Central banks combat credit crunch, Gulf inflation, Brazil cuts excise, Asian 2008 growth forecast downgraded, second sovereign rating for Kenya

13/12/2007 |

Central banks in Europe and North America have clubbed together in an unprecedented move to increase short-term lending reserves and lessen the impact of the credit crunch. The European Central Bank, the Federal Reserve and central banks from the UK, Switzerland and Canada agreed yesterday to provide billions of dollars in loans to banks to boost global markets, which responded badly to the Fed’s 25 bps rate cut on Tuesday. UK Chancellor Alistair Darling welcomed the move saying the decision is a signal that central banks will do their utmost to ease the liquidity crisis. Some analysts are comparing the agreement to a further cut in interest rates, while others say the deal is a symbol of how serious the crisis has become.

Soaring inflation in the Gulf is down to a surge in the cost of renting property rather than Gulf currencies’ peg to the dollar, the governor of UAE’s central bank said today. Sultan bin Nasser al Suwaidi told reporters that just 3% of UAE’s current inflation rate was down to its fixed currency. Inflation in the oil rich state hit a 19-year high of 9.3% last year, the latest figure available. He explained: “The solution to inflation does not lie mainly in the area of foreign-exchange policy. Rents are the main cause of inflation and we are building more houses.” He added that the UAE would only revalue the dirham after consultation with its fellow Gulf Cooperation Council members, with whom it is planning to create a monetary union in or after 2010.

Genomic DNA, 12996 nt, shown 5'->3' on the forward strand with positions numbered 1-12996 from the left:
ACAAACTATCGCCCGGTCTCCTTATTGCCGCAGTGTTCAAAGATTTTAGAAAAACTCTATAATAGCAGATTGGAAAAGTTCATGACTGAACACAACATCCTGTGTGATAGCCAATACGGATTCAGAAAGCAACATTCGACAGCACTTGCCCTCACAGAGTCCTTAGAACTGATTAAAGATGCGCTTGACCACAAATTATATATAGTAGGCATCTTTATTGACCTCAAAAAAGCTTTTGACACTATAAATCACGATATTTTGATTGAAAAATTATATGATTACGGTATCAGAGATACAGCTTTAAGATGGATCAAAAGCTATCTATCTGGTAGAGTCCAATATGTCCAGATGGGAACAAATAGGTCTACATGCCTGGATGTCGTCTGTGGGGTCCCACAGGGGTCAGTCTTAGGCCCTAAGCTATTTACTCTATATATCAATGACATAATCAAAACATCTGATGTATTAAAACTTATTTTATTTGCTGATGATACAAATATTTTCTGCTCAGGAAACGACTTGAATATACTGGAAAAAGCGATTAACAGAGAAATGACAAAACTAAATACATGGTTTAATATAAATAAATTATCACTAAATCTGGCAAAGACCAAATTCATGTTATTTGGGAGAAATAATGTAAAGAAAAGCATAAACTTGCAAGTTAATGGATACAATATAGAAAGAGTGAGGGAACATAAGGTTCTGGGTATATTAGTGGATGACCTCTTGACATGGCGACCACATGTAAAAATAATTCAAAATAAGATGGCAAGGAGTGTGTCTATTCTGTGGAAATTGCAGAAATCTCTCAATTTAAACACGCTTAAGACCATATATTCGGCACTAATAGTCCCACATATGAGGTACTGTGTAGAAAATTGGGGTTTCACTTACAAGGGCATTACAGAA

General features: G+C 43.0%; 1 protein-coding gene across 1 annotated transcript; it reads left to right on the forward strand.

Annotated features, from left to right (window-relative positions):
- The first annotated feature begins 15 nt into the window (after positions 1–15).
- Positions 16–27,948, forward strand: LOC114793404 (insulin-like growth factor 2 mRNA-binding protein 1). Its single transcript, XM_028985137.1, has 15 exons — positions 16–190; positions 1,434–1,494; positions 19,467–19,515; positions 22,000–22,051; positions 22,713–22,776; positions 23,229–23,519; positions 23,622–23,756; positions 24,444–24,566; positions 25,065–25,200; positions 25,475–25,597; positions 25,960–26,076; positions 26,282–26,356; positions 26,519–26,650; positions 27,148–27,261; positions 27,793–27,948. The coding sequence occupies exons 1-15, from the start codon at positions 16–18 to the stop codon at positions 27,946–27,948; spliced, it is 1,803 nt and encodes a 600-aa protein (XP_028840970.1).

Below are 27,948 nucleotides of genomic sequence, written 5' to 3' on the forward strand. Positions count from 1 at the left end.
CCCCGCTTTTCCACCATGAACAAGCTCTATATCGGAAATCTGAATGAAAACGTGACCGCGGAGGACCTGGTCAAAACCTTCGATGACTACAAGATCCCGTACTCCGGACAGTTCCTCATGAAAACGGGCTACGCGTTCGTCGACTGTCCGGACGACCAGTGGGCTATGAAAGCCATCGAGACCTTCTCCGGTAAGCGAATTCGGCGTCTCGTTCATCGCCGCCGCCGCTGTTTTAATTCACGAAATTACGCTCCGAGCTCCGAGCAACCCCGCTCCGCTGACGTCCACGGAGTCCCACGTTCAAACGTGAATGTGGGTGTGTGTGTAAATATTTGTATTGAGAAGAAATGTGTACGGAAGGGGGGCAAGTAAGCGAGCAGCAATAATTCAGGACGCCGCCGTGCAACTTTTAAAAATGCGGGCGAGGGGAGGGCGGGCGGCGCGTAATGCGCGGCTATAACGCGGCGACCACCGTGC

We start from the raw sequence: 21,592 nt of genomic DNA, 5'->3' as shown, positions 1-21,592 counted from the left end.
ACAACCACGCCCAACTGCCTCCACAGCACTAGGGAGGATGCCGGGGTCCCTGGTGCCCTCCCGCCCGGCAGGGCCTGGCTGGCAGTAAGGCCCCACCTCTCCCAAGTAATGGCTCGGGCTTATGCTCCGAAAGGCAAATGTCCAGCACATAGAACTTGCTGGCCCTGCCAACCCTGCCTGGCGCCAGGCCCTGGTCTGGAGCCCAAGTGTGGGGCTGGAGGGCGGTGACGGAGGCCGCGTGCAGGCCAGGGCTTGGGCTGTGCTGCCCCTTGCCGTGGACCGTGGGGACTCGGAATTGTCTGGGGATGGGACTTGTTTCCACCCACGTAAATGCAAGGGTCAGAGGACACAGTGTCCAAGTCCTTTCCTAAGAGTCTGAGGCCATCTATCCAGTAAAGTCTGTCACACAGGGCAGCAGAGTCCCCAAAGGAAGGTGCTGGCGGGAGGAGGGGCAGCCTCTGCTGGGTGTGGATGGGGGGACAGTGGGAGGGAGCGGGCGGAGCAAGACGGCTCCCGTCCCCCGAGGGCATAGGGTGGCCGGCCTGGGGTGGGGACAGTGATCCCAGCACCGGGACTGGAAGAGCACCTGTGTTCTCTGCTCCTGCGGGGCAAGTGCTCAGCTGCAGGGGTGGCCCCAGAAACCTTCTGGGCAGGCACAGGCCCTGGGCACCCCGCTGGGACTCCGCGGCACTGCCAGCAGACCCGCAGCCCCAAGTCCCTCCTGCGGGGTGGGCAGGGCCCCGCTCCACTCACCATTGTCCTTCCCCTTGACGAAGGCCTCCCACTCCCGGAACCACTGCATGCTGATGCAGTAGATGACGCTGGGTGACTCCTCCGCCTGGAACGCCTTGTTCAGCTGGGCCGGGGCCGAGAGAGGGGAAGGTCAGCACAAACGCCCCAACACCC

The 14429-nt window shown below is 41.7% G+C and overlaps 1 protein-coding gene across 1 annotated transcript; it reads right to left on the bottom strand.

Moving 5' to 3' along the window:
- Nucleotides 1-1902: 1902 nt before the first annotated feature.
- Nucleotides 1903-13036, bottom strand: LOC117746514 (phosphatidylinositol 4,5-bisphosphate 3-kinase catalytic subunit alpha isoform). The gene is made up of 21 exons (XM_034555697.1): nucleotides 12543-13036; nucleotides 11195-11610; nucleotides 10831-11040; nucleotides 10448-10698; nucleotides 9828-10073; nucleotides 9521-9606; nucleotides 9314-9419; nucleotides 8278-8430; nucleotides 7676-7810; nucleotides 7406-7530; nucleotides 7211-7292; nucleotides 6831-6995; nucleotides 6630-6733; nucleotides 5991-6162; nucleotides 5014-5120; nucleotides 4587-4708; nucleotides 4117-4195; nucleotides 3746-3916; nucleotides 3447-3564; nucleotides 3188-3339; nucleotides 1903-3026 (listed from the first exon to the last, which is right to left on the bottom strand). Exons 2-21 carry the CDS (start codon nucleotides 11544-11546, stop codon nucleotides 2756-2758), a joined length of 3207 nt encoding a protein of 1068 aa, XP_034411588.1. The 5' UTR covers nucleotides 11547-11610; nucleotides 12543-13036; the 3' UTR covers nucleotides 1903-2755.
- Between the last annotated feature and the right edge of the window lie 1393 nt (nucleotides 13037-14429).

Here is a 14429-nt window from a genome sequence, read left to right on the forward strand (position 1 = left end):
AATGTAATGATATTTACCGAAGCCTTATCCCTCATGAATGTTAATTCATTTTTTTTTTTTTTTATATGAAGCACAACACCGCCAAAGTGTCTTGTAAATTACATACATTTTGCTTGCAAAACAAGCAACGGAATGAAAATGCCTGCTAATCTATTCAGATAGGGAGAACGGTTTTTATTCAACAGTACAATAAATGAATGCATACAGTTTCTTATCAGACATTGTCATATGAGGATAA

The Brazilian senate has decided not to renew the CPMF, an excise and financial transactions tax, in a move that will cost the government about 7% of its total revenue. President Lula was four votes short of the 49 majority needed to approve the tax, a proportion of which he proposed to earmark for health care. To address the shortfall, which is equivalent to around 1.4% of GDP, the government said it will either raise other taxes or halt social welfare programs and infrastructure investment. But analysts believe the increased economic activity as a result of the tax cut will more than offset this expected loss. In this year alone, tax revenues have increased by more than the amount raised by the CPMF and easily exceeded government expectations. Meanwhile, the Senate approved an extension of the DRU mechanism, which allows the government greater flexibility in its expenditure.

The Asian Development Bank downgraded its 2008 GDP forecast for developing economies in Asia by half a percentage point today, but expected growth remains strong at 8%. Illiquid financial markets and rising oil prices are expected to slow expansion in the key industrialised countries of the Association of South East Asian Nations (ASEAN) and China. The bank said that ASEAN’s collective growth will moderate to 6.1% next year, down from 6.3% in 2007, while Chinese GDP will drop from 11.4% this year to 10.5% in 2008. Jong-Wha Lee, head of the bank’s Office of Regional Economic Integration, said: “Slower growth but rising inflationary pressures despite appreciating currencies pose major challenges for the region’s policymakers.”

Kenya received its second sovereign rating, a 'B+' long-term foreign currency rating from Fitch. This is the same level as the rating assigned by Standard & Poor's in 2006. This suggests Kenya is moving closer to a sovereign bond issue, as institutional investors generally require two credit ratings. The country's finance ministry has mooted a $300 million Eurobond, although this would be too small for an international benchmark (it would not be included in the JP Morgan EMBI+), and is unlikely to take place before general elections on December 27. For more details on the planned bond issue, please click here.

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